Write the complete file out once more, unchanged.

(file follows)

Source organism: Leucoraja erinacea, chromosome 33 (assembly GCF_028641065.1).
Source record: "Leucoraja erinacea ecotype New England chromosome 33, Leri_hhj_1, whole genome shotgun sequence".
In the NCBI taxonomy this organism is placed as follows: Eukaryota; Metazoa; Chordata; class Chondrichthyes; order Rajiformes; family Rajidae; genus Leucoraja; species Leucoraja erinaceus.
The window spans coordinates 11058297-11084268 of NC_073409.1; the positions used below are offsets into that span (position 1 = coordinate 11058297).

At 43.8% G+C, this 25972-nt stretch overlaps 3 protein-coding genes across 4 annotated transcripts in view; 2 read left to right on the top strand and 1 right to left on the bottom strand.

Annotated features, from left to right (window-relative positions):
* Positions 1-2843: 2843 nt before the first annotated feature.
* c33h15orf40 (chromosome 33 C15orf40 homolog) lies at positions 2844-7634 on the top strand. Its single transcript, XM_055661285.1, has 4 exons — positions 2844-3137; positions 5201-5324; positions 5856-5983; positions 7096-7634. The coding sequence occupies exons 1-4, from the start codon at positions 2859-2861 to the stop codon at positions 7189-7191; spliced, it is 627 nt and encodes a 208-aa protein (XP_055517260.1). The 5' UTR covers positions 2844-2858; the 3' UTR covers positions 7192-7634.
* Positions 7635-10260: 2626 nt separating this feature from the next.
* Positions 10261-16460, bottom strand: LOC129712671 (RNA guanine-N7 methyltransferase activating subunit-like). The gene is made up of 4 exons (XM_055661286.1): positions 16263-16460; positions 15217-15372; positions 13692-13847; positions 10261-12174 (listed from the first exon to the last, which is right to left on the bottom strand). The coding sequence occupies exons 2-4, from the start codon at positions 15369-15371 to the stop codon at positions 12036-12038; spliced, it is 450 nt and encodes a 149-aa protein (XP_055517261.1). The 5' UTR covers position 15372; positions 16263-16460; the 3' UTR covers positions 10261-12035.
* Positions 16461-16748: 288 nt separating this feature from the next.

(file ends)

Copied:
Source organism: Leucoraja erinacea, chromosome 33 (assembly GCF_028641065.1).
Source record: "Leucoraja erinacea ecotype New England chromosome 33, Leri_hhj_1, whole genome shotgun sequence".
In the NCBI taxonomy this organism is placed as follows: Eukaryota; Metazoa; Chordata; class Chondrichthyes; order Rajiformes; family Rajidae; genus Leucoraja; species Leucoraja erinaceus.
The window spans coordinates 11058297-11084268 of NC_073409.1; the positions used below are offsets into that span (position 1 = coordinate 11058297).

At 43.8% G+C, this 25972-nt stretch overlaps 3 protein-coding genes across 4 annotated transcripts in view; 2 read left to right on the top strand and 1 right to left on the bottom strand.

Annotated features, from left to right (window-relative positions):
* Positions 1-2843: 2843 nt before the first annotated feature.
* c33h15orf40 (chromosome 33 C15orf40 homolog) lies at positions 2844-7634 on the top strand. Its single transcript, XM_055661285.1, has 4 exons — positions 2844-3137; positions 5201-5324; positions 5856-5983; positions 7096-7634. The coding sequence occupies exons 1-4, from the start codon at positions 2859-2861 to the stop codon at positions 7189-7191; spliced, it is 627 nt and encodes a 208-aa protein (XP_055517260.1). The 5' UTR covers positions 2844-2858; the 3' UTR covers positions 7192-7634.
* Positions 7635-10260: 2626 nt separating this feature from the next.
* Positions 10261-16460, bottom strand: LOC129712671 (RNA guanine-N7 methyltransferase activating subunit-like). The gene is made up of 4 exons (XM_055661286.1): positions 16263-16460; positions 15217-15372; positions 13692-13847; positions 10261-12174 (listed from the first exon to the last, which is right to left on the bottom strand). The coding sequence occupies exons 2-4, from the start codon at positions 15369-15371 to the stop codon at positions 12036-12038; spliced, it is 450 nt and encodes a 149-aa protein (XP_055517261.1). The 5' UTR covers position 15372; positions 16263-16460; the 3' UTR covers positions 10261-12035.
* Positions 16461-16748: 288 nt separating this feature from the next.